Francine Prose

Francine Prose is the author of 20 works of fiction. Her 2000 novel, Blue Angel, was a finalist for the National Book Award, and her 2005 novel, A Changed Man, won the Dayton Literary Peace Prize. Her most recent works of nonfiction include the highly acclaimed Anne Frank: The Book, The Life, The Afterlife and the New York Times bestseller, Reading Like a Writer.

Francine Prose begins by discussing the differences and similarities between writing fiction and nonfiction, which are not always what one might assume. She finds that both require obsessive attention to detail and clarity. Reading from her novel in progress, A Changed Man, she remarks that she has “about three hundred more drafts before it’s done.” Using excerpts from several different books, Prose illustrates how language shapes character and how information is transmitted while maintaining storytelling in both genres. She teaches close reading to aspiring writers, comparing it to surgeons looking at an appendectomy, and tries to illustrate how to transmit information through showing instead of telling. With humor and great insight, Prose touches on revisions, the sources of ideas, and teaching writing.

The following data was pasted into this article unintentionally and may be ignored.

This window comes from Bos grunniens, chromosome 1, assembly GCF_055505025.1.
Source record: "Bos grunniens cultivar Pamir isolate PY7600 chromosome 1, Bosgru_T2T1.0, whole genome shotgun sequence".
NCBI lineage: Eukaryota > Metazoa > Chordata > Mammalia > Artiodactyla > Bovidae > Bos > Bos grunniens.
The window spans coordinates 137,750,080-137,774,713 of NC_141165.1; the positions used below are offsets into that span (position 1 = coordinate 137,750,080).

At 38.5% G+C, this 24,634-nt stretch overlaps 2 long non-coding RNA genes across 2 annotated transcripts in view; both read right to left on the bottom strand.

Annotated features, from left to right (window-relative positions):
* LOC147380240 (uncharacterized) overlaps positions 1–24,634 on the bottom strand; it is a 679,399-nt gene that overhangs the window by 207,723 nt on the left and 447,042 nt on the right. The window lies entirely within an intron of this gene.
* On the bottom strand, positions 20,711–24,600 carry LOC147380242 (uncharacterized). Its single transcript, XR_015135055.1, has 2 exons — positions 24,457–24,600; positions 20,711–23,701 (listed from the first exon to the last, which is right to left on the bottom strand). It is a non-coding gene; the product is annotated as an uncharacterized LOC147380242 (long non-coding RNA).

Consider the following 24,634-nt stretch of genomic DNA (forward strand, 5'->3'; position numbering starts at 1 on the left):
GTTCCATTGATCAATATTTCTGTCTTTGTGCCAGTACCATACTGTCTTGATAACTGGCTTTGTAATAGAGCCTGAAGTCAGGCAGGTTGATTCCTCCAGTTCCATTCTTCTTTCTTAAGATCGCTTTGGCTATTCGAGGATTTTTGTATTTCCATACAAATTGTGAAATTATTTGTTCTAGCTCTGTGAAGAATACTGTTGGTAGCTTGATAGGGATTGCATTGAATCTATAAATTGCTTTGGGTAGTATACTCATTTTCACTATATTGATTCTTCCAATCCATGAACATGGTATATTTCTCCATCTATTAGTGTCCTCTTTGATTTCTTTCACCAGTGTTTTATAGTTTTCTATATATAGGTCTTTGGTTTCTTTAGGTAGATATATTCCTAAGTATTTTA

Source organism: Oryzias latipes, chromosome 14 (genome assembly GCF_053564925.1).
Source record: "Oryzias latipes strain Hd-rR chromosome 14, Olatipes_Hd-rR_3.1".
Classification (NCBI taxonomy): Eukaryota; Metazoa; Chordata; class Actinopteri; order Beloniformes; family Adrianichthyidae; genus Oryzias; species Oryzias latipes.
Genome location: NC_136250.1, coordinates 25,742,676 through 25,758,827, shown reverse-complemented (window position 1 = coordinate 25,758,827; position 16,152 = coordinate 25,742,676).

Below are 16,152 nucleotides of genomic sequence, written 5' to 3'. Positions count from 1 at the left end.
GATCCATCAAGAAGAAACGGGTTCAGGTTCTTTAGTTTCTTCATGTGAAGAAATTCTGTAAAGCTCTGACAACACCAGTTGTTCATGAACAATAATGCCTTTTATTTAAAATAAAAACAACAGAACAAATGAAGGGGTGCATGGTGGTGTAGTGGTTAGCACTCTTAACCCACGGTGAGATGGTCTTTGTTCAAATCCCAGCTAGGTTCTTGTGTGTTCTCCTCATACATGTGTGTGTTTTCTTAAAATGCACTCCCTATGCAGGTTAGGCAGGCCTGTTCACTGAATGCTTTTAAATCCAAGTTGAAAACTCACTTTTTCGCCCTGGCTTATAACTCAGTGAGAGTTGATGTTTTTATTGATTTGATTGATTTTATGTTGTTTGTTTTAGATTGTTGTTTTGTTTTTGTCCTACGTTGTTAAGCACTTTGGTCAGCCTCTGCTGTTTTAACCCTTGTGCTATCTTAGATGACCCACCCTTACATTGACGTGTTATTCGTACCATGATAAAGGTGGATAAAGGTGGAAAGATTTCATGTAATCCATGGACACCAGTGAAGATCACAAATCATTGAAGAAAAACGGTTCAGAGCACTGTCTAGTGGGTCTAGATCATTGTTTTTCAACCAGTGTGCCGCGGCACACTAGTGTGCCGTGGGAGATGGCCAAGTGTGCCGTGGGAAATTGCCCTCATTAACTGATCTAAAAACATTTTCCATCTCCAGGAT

“I knew that [my student Elissa Schappell] was going to be a real writer; she gave me a story and she called me up that evening and said, ‘I need it back.’ And I said, ‘Well, I started reading it and it seems perfectly fine.’ And she said, ‘There are five typos in it and I can’t stand to think you’re reading a story with typos in it.’ And I knew she was the real thing.”

Prose is the recipient of numerous grants and honors, including a Guggenheim and a Fulbright. A Director’s Fellow at the Dorothy and Lewis B. Cullman Center for Scholars and Writers at the New York Public Library, Prose is a former president of PEN American Center and a member of the American Academy of Arts and Letters and the American Academy of Arts and Sciences. She lives in New York City.

“I can remember being in college and being taught Moby Dick for the first time and having a professor say, essentially, y’know, ‘Melville was looking for a way to talk about the struggle between good and evil, and he was looking for a symbol of evil, and he thought, “Oh, I know, the White Whale.”’ Well, once I started writing myself, I began to notice that it doesn’t actually work that way, that it seemed much more likely to me that Melville started out wanting to tell a story about a whale, and 50, 75 years later, somebody else came along and said, ‘Hmm, symbol of evil. That’s what it’s about.’”

“I’ve had writing classes where every student had a different personality disorder, and they were all kind of complimentary—they played off each other.”

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